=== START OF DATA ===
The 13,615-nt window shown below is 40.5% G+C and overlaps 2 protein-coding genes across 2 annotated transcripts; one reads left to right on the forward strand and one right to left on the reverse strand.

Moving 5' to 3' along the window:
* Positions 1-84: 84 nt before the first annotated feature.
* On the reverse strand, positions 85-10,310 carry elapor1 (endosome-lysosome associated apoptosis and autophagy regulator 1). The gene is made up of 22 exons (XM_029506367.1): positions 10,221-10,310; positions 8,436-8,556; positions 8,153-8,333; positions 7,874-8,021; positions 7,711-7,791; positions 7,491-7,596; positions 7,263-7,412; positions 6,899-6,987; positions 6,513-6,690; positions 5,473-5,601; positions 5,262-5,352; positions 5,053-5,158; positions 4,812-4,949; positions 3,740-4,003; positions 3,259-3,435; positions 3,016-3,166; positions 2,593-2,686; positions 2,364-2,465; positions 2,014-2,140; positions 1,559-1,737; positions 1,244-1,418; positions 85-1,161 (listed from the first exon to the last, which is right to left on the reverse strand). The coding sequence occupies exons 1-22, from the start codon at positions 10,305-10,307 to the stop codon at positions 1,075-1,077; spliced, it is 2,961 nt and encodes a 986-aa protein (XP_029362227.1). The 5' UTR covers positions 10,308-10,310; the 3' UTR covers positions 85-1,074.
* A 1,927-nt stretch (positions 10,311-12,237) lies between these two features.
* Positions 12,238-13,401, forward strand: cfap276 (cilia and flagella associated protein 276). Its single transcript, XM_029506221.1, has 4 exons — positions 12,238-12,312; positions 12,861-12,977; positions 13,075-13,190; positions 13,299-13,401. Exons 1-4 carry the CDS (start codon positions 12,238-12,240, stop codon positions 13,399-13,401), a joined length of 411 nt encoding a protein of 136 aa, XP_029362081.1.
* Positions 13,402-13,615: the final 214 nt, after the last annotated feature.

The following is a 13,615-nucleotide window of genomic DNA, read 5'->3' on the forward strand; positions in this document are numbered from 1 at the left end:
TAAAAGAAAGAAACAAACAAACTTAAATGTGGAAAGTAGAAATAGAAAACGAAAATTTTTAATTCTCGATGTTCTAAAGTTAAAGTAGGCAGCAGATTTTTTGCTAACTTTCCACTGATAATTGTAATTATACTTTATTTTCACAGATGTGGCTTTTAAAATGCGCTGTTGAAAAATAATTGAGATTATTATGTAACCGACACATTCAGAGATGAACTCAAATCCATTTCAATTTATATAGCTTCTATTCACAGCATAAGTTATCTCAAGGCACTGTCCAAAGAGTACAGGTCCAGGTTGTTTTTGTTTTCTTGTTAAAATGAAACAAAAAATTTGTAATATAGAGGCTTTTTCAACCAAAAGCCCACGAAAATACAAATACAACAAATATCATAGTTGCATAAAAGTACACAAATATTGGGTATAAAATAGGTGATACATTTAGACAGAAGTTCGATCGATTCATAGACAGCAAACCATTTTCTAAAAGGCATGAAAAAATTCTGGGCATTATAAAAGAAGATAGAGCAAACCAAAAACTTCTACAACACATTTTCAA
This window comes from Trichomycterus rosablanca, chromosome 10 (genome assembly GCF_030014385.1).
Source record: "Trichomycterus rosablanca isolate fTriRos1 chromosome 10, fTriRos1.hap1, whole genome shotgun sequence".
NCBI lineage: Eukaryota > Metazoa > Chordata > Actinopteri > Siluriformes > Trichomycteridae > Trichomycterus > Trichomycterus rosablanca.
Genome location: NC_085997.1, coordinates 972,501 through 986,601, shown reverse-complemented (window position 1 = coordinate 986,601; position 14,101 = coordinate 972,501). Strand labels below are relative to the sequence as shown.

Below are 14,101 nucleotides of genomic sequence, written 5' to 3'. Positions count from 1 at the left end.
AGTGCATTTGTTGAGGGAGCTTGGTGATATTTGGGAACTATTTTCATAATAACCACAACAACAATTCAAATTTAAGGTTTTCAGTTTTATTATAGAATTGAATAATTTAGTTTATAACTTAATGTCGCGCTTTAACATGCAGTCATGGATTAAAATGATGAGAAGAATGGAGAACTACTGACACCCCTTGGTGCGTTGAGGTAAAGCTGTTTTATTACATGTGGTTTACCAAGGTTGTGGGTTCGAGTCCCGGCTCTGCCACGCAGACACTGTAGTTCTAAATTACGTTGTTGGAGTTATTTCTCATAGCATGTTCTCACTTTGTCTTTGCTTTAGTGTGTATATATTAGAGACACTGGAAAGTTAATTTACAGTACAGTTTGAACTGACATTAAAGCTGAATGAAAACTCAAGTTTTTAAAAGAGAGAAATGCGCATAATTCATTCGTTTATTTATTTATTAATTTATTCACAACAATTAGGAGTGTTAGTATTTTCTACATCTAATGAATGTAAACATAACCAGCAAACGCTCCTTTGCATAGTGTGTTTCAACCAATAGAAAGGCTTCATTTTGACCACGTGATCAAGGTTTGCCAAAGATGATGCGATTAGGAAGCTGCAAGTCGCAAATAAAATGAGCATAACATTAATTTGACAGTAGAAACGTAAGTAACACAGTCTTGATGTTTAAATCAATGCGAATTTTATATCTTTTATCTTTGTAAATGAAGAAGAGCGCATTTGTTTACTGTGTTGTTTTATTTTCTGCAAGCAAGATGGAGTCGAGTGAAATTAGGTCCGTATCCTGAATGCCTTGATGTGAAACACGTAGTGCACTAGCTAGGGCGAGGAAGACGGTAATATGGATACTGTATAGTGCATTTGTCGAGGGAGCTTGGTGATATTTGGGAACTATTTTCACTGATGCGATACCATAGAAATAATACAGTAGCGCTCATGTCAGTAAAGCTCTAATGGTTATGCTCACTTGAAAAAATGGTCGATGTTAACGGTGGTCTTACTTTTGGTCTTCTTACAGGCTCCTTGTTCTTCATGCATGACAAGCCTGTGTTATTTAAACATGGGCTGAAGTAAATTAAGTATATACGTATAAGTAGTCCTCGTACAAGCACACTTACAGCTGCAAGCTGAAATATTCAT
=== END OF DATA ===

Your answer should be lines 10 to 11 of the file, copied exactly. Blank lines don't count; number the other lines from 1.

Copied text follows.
This window comes from Trichomycterus rosablanca, chromosome 10 (genome assembly GCF_030014385.1).
Source record: "Trichomycterus rosablanca isolate fTriRos1 chromosome 10, fTriRos1.hap1, whole genome shotgun sequence".